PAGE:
There are probably no hard and fast rules about exactly how you go about doing detailed audio editing in Cubase SX. For example, some audio editing jobs can benefit from the drawing of volume automation curves in the sub-tracks of the Project window. This often suits the removal of unwanted breathing, hum, hiss and other interference within vocal or guitar recordings, or the spill between drum microphones. Automation curves have the advantage of being non-destructive and visually clear on the screen, but they may not be ideally suited to all audio editing tasks.
This month, I propose to show you some techniques for the more 'destructive' type of audio editing — where you go in and actually change the waveform — as well as a lightning-fast non-destructive technique for setting up crossfades within audio events in the Project window.
These techniques help with the removal of clicks and the detailed modification of breaths and other interference within vocal recordings. Before you frown upon my use of the word 'destructive', remember that destructive audio editing in Cubase SX is never truly destructive since you can always go back to the original (or undo the processing steps) in the Offline Process History dialogue.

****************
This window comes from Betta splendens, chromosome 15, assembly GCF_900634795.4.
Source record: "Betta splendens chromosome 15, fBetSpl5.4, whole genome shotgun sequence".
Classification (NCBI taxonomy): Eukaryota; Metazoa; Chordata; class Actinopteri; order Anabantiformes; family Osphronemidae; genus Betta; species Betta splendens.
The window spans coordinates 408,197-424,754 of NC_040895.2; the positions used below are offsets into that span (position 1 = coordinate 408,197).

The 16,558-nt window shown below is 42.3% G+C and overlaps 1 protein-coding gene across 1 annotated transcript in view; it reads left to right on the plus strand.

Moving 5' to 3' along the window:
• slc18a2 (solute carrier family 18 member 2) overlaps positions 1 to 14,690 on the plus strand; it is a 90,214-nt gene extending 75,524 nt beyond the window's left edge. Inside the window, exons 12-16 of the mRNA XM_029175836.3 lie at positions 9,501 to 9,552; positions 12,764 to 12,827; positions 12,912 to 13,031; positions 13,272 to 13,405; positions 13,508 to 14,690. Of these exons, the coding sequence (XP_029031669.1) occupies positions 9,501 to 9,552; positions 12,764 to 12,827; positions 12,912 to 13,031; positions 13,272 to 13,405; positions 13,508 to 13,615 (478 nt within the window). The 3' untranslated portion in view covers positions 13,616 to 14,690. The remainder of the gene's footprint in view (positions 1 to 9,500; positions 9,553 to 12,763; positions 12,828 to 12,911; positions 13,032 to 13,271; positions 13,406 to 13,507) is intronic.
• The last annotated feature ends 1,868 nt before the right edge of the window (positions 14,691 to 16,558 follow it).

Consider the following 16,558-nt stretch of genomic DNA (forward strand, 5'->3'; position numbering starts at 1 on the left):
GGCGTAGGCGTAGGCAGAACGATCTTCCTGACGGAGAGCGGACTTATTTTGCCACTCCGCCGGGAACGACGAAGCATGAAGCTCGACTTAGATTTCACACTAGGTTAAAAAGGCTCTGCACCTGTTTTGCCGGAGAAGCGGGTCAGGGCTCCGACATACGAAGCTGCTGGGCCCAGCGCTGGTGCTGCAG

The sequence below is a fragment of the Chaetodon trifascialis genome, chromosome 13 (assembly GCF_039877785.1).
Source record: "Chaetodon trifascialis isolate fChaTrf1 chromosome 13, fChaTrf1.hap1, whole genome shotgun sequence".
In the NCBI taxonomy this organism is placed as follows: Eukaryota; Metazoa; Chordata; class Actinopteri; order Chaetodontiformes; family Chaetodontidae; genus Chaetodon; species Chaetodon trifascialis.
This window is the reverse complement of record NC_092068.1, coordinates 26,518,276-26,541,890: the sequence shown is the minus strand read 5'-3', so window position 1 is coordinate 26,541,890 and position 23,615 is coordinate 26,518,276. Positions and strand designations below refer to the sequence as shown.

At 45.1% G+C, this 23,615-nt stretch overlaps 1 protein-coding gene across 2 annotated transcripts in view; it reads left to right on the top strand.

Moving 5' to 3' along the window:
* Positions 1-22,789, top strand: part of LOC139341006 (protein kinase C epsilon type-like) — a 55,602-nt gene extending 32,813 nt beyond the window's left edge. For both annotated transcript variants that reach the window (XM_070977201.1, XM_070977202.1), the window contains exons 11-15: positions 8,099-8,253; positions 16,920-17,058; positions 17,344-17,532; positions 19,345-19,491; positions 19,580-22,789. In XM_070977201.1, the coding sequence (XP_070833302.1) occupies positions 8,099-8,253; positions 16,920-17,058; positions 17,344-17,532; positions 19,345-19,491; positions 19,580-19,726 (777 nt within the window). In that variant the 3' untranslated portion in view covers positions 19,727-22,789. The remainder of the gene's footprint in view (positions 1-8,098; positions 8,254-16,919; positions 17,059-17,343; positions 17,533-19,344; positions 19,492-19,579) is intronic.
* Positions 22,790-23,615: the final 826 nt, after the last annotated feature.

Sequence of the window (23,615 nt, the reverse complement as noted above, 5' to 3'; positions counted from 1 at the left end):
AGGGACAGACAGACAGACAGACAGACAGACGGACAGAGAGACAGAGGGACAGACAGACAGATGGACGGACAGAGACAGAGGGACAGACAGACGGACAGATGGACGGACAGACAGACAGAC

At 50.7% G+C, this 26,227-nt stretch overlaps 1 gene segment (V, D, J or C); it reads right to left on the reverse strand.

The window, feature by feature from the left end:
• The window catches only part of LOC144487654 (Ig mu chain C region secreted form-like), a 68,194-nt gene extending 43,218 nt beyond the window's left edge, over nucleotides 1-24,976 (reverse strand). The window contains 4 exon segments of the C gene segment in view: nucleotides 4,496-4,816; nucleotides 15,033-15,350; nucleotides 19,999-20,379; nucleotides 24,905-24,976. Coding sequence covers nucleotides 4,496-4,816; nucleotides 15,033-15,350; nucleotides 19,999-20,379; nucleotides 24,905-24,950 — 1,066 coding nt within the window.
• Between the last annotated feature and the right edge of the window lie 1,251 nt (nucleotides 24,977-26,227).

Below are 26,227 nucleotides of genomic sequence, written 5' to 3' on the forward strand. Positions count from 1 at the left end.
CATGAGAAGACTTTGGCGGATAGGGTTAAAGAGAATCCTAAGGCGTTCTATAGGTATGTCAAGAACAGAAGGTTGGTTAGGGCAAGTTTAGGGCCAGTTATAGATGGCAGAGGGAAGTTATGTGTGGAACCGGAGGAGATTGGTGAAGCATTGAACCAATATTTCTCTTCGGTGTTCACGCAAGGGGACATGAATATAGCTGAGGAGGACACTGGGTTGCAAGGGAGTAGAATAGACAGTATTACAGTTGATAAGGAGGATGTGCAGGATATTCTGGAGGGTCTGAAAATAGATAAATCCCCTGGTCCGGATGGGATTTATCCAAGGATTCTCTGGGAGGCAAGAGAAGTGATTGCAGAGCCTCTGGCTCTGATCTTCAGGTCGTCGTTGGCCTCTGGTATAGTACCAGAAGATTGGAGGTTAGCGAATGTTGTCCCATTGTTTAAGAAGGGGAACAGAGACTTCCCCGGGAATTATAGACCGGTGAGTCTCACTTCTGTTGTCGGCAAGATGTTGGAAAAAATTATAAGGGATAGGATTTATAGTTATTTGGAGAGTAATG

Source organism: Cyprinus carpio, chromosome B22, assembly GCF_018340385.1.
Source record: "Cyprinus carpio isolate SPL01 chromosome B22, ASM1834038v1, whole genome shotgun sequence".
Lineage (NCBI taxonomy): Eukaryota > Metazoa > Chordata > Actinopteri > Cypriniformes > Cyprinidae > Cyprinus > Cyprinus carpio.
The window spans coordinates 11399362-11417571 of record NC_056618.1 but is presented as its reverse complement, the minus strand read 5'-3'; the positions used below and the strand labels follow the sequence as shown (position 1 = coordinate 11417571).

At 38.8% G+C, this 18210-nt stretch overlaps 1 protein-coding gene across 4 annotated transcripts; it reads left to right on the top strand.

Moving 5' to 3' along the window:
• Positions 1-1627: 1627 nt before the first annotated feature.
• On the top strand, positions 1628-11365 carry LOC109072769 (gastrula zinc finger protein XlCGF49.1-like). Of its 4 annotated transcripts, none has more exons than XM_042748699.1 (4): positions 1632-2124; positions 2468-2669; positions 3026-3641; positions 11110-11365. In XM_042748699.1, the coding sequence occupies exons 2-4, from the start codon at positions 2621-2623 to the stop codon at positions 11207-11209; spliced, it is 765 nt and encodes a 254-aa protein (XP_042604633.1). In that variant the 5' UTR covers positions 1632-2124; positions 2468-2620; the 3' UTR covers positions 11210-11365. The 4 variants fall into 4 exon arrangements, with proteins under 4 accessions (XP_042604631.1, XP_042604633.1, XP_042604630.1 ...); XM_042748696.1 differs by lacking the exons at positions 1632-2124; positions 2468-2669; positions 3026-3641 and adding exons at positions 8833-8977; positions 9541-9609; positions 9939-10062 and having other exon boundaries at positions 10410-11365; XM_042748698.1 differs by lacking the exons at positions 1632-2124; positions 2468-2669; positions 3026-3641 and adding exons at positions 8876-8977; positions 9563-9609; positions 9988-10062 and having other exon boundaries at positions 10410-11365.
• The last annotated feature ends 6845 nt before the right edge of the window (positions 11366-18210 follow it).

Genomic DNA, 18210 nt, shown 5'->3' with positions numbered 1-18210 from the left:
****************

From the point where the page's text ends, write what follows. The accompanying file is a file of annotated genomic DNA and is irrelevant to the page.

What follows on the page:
When you are editing audio in fine detail, you might assume that you should simply select the event, open the Sample Editor and use its specialised toolbar. After all, the Sample Editor is for detailed editing at the sample level. While this is true, it is not always the best solution, and you may be overlooking some useful editing techniques along the way. There is a lot you can achieve in the Project window before you ever need to open the Sample Editor. However, before you start any detailed audio editing it's worth taking the time to assemble your own set of essential tools and think why you need them and in what combinations they are particularly useful. These could be the standard tools as you find them on the toolbar, they could be menu functions, or they could be existing key commands or macros.
Tools & Functions For Audio Editing